Saturday, October 23, 2010

23 October 1956 “Covetous of the Fitted Sheets, A New Comic, and an Easy Bread Recipe”

fittedsheet1 I have talked about fitted sheets before and yes they were available here in the 1950’s. But, I found this ad the other day in a 1954 magazine and I was instantly covetous! I want this style fitted sheet. Does anyone know if they still make them this way? To have the top and bottom sheet joined would be a treat for we homemakers making beds every day. Particularly if one had a large family. I also love the smart blue and white room, don’t you?
comicoftheday2I think the latest vintage comic I put on the site has an interesting observation: It is funny, yes, but telling. A home in 1950’s with six people might very well only have one bathroom, not so today. Children sharing rooms even into their teens and a family sharing one bathroom was normal. The opportunity for new home ownership was a wonderful result of post war American, but it was also a realistic goal a young family could afford. I also like the style of the drawing as well, don’t you?
whitebread5 I think I have shared this recipe before, but I will do so again. It is very easy. It is a traditional bread in the sense that you have to let it rise, knead again and rise a second time, but honestly a no fail recipe. I can’t recall where I got it originally, but it now sits in my hand on a little index card in my recipe file. It is much used.
Easy White Bread
  • 3/4 cup warm water
  • 1 package active dry yeast
  • 1 tsp salt
  • 1-1/2 tbsp sugar
  • 1 tbsp butter, softened
  • 1/2 cup milk
  • 3 cups all-purpose flour, approximately
Mix yeast and warm water in bowl until dissolved. Add the salt, sugar, butter, and milk and stir to mix.
Next I start one cup of flour at a time, as you may not need 3 cups or may need more, it depends on your humidity, elevation all that. You will know, however, as you want the dough to ‘chase the spoon around the bowl’ as they say. So you can pick it up and it is not too sticky.
Knead in flour and put in a bowl you lightly coated in butter. Turn it once (so it has a nice buttery sheen), place a towel dampened in warm water over it and place in a warm oven. I always turn my oven on warm as I am mixing it up and then turn it off when I put this into rise. It seems to make it a good environment for the rising. Let set one hour.
Next take it out (it will be like a science experiment the first time to see it so large-it is fun!) and re-knead a few times and shape into a cute little loaf shape and pop it into a buttered bread tin. Cover again with the towel, re-dampened warm and let set for 30 minutes. Preheat oven to 375 F.
Now, it is risen, so place it in the oven and bake about 40 minutes. You will know when it is down as it will have a nice brown top. And a bread is done when you can tap it lightly on top and hear an almost hollow thud.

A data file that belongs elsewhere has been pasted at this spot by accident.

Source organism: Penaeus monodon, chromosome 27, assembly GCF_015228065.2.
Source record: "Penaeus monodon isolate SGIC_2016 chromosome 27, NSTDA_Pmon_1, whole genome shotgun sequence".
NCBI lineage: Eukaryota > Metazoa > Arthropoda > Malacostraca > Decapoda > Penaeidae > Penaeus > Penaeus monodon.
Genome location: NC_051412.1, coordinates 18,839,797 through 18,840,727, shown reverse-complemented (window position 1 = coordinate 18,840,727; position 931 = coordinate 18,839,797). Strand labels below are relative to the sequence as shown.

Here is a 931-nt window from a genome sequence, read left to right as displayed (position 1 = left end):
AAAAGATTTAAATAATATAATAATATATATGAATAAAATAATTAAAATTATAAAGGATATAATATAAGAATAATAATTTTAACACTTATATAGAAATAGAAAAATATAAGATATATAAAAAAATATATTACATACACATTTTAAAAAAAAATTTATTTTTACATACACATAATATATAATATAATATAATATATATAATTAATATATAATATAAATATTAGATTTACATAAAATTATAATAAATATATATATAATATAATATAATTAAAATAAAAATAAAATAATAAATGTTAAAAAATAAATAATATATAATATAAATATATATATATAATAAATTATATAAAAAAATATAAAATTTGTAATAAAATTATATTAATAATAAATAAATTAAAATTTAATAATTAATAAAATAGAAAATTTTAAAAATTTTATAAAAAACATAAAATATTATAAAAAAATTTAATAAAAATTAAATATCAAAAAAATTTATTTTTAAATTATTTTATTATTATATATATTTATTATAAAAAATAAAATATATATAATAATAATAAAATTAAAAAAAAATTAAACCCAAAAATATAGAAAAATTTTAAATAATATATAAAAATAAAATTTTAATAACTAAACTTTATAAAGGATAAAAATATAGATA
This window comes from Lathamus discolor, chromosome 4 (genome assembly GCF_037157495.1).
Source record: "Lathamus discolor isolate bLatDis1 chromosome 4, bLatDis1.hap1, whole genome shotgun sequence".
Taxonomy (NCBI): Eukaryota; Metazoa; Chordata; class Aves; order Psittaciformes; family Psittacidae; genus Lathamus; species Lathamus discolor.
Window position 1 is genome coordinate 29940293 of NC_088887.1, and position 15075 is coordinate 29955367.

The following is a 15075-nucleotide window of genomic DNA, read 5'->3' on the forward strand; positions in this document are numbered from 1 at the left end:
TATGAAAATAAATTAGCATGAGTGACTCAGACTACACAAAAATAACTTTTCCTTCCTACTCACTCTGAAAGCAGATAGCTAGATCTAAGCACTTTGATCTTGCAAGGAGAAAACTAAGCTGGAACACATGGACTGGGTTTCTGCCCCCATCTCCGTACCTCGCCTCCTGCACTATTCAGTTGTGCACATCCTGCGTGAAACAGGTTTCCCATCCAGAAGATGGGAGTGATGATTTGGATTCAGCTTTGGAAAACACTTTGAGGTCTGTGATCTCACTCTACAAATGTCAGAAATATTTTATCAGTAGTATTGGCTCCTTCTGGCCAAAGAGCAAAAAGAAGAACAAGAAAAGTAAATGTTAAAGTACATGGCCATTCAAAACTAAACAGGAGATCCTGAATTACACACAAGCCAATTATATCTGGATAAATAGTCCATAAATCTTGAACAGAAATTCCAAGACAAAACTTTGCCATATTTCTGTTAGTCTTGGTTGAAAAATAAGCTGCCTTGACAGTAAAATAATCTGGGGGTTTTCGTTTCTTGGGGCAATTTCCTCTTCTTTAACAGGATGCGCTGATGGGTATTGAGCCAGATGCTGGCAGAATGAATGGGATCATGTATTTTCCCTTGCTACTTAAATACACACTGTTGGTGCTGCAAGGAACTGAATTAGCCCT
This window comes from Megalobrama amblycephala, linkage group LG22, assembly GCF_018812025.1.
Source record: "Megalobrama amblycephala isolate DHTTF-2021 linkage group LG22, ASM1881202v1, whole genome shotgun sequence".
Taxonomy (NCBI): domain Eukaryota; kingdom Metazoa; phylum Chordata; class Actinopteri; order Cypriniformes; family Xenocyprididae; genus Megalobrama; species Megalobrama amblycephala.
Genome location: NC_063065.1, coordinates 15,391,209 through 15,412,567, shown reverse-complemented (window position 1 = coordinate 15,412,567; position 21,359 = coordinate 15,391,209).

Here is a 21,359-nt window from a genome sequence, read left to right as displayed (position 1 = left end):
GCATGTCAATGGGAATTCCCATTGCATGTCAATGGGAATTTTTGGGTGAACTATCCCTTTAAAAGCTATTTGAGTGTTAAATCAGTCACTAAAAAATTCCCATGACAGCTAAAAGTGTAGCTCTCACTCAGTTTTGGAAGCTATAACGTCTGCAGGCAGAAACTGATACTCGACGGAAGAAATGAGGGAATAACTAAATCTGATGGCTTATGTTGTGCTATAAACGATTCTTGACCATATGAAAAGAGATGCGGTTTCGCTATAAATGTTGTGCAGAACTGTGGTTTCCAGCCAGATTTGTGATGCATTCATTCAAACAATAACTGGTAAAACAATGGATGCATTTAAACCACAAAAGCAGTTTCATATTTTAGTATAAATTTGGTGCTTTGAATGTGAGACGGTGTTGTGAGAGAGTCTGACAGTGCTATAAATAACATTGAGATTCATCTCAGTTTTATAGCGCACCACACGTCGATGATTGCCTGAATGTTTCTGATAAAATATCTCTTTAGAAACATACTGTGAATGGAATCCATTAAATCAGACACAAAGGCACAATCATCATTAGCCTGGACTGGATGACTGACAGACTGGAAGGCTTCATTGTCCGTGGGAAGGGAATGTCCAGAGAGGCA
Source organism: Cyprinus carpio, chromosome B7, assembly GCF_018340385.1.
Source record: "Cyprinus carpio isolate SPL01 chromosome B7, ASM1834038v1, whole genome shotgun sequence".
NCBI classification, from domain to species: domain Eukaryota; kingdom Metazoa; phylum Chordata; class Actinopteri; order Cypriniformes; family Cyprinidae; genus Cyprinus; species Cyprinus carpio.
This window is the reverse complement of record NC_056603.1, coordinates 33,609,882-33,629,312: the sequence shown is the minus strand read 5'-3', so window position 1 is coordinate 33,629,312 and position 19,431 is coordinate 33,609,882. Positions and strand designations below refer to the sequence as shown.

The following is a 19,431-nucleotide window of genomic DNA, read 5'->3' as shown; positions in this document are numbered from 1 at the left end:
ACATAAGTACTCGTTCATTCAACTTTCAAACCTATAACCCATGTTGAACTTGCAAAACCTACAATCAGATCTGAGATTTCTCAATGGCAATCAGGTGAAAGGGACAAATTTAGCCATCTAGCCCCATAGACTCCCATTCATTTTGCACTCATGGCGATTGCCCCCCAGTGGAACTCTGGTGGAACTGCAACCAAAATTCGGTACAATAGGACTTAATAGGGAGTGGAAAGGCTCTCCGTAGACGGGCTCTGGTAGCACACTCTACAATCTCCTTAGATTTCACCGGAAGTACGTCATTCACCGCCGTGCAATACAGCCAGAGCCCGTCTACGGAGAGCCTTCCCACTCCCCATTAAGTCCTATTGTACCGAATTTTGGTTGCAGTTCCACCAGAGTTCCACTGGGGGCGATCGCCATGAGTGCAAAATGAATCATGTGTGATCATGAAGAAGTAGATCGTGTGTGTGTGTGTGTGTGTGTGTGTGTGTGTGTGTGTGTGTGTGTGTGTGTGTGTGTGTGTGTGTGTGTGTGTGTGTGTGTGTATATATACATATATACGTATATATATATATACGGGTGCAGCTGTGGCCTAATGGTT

This bread is SO easy. It just seems involved because of the time in between, but you can still do other things when this is going on. You will love this bread for toast, French toast, sandwiches. It cut’s a treat and stores well. And, if you make two or three loaves at once, will last a good sized family the week.
whitebread6 And look how lovely it rises and it is so wonderful warm from the oven with butter.
I also recently found out about the bleaching of white bread. My hubby read an article and shared it with me. I was shocked to find out that the way we bleach bread in this country is not even allowed in Europe and elsewhere. It literally involves bleach and, of course, is then in the flour. Actual bleached flour, as was often used, is done so by exposure to light. I have statistics and things, but I shall save that for another day’s post. Suffice it to say that I felt anger and frustration at our so called FDA (Food and Drug Administration) which seems to be more a voice for quick production and money for the few, than an actual federally funded institution that cares about the safety and health of our food. I now buy unbleached white flour. It tastes the same, is only a bit more yellow than bleached, and works the same as bleached flour. What makes me angry is I, who make most things from scratch, can simply make that choice to switch to better flour. Yet, all those of you out there who do rely more on store bought due to busy schedules and time cannot. Most things are made with bleached flour which literally is bleach. Think about a product we use with gloves when cleaning, needs warning labels on cleaning products, but is okay in our food apparently. It is actually illegal to bleach that way in other countries, which is scary enough for me. So, just a little bit of warning to any of you. Or if any of you know more about it, please share with us.
*Site news-new recipe of the week on main page, new vintage cartoon, and new video (the New Eames chair). I realized yesterday the design flaw in that all the new items appear on every page not only the Home Page. This would mean me changing ALL the pages every week. So, new changes just on Home today. Yesterday’s site day resulted in my working on the new menu link. In so doing I feel I may have mapped out and scheduled (you know I love making lists!) a main structure for myself for the coming year. The new menu (not yet uploaded) is almost a goal for me to flush out through the year. Like a great research and testing challenge for the year! It was almost cathartic, as if I was mapping out my knowledge for the coming year. I also think starting next week I will blog m-f and have Saturday be my site day and then Sunday answering reader question. Thank you all again.)
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